Brain Tumor Surgery

People with brain tumors have several treatment options. Depending on the tumor type and stage, patients may be treated with surgery, radiation therapy, or chemotherapy. Some patients receive a combination of treatments.
In addition, at any stage of disease, patients may have treatment to control pain and other symptoms of the cancer, to relieve the side effects of therapy, and to ease emotional problems. This kind of treatment is called symptom management, supportive care, or palliative care.
The doctor is the best person to describe the treatment choices and discuss the expected results.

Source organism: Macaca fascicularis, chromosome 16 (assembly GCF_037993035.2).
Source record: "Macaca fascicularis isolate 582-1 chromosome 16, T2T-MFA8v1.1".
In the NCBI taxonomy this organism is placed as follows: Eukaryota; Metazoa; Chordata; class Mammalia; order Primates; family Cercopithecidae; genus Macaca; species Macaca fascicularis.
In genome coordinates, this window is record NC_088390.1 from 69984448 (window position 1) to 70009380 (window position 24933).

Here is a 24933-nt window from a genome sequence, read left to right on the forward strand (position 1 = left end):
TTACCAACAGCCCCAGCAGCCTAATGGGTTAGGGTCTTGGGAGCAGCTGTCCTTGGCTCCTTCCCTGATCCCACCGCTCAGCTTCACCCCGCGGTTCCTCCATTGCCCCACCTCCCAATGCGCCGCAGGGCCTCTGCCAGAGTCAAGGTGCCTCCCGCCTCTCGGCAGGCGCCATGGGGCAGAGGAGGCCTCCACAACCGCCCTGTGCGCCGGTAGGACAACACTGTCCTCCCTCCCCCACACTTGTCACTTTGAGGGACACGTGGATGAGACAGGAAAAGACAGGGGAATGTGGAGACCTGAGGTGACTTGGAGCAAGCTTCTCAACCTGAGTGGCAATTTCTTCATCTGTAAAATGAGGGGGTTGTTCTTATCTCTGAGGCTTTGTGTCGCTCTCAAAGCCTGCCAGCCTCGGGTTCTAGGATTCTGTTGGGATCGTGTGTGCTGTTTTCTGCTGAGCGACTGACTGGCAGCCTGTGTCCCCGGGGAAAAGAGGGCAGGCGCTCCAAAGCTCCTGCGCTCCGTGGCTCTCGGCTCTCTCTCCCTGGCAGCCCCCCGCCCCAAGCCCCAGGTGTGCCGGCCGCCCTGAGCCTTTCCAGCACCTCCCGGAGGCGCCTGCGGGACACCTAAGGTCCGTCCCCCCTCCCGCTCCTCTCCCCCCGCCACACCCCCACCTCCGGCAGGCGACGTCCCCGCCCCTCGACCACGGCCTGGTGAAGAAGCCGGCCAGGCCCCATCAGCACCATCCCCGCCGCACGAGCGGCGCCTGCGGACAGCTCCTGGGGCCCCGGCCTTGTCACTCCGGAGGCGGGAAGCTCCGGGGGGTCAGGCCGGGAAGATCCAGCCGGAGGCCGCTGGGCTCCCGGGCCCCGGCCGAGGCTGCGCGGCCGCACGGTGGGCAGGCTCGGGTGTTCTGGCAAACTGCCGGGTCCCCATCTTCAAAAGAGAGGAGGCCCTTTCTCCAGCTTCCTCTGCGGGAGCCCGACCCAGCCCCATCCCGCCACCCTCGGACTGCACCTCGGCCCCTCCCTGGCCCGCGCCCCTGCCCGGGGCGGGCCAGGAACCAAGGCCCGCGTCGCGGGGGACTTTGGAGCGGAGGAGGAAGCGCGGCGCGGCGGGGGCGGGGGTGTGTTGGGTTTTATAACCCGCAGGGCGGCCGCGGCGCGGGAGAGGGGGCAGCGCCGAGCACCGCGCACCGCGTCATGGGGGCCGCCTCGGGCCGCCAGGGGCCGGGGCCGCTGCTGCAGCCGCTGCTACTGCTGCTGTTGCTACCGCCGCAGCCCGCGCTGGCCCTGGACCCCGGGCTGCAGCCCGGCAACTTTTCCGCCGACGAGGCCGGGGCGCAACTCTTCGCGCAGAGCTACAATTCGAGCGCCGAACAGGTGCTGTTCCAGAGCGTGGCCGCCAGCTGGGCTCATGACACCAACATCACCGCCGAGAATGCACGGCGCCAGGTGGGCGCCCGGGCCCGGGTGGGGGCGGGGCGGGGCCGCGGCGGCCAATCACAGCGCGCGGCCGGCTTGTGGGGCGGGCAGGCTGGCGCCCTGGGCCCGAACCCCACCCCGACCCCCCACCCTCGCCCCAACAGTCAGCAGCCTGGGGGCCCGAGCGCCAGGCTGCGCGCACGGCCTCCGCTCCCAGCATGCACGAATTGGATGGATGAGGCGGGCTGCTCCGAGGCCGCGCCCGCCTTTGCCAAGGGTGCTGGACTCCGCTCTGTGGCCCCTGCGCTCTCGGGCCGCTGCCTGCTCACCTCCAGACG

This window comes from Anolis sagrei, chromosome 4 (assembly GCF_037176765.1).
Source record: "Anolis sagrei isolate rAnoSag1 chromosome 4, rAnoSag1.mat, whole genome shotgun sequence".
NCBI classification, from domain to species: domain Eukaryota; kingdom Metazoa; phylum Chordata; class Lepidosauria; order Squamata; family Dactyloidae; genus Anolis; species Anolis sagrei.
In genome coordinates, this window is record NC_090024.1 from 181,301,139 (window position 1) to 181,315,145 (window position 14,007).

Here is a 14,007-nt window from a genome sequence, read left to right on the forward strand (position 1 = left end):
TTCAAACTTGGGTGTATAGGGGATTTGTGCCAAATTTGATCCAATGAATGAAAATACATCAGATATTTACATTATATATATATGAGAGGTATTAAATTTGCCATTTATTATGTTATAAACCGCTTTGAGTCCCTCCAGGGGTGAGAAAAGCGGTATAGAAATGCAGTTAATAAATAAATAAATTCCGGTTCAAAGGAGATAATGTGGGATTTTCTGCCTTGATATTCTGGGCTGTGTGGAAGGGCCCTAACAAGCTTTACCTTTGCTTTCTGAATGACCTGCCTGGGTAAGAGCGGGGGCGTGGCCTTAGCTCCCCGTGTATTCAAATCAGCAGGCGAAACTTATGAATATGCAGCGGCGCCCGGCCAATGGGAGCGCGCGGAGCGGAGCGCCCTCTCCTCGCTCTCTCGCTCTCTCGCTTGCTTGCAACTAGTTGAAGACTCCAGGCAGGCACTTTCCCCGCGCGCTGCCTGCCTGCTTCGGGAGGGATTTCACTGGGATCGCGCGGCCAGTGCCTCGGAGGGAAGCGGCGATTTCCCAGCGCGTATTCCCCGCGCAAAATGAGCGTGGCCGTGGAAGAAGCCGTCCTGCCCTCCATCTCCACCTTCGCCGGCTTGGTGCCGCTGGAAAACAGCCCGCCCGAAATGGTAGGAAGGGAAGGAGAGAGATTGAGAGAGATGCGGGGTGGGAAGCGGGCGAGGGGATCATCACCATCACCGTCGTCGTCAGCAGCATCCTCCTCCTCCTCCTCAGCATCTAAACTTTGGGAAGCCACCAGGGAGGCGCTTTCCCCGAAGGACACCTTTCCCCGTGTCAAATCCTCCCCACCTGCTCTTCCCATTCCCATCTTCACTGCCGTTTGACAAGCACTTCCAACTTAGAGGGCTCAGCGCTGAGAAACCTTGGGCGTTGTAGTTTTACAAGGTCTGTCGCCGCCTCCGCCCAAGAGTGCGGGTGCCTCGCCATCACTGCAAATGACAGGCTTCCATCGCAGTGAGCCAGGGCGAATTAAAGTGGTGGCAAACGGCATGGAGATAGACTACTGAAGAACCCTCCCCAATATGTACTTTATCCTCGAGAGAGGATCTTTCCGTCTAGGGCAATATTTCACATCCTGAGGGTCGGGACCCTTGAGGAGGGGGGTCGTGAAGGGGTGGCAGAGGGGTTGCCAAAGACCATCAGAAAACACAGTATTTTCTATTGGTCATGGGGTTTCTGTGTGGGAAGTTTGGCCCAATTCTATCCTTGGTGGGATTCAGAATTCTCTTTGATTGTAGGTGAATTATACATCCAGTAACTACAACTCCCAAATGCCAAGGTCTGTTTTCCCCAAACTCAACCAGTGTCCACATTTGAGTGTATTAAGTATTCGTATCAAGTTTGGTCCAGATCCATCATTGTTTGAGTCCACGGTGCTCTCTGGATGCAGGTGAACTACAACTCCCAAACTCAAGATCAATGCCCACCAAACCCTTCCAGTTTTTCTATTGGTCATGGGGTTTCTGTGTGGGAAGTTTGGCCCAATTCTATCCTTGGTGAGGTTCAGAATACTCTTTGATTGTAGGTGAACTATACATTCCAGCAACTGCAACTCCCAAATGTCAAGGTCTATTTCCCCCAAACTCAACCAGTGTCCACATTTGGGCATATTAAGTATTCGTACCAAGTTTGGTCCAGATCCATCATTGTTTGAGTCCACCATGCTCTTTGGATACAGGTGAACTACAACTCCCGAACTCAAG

A patient may want to talk to the doctor about taking part in a clinical trial, which is a research study of new treatment methods. The section on “The Promise of Cancer Research” has more information about clinical trials.
Surgery is the usual treatment for most brain tumors. Surgery to open the skull is called a craniotomy. It is performed under general anesthesia. Before surgery begins, the scalp is shaved. The surgeon then makes an incision in the scalp and uses a special type of saw to remove a piece of bone from the skull. After removing part or all of the tumor, the surgeon covers the opening in the skull with that piece of bone or with a piece of metal or fabric. The surgeon then closes the incision in the scalp.
Sometimes surgery is not possible. If the tumor is in the brain stem or certain other areas, the surgeon may not be able to remove the tumor without damaging normal brain tissue. Patients who cannot have surgery may receive radiation or other treatment.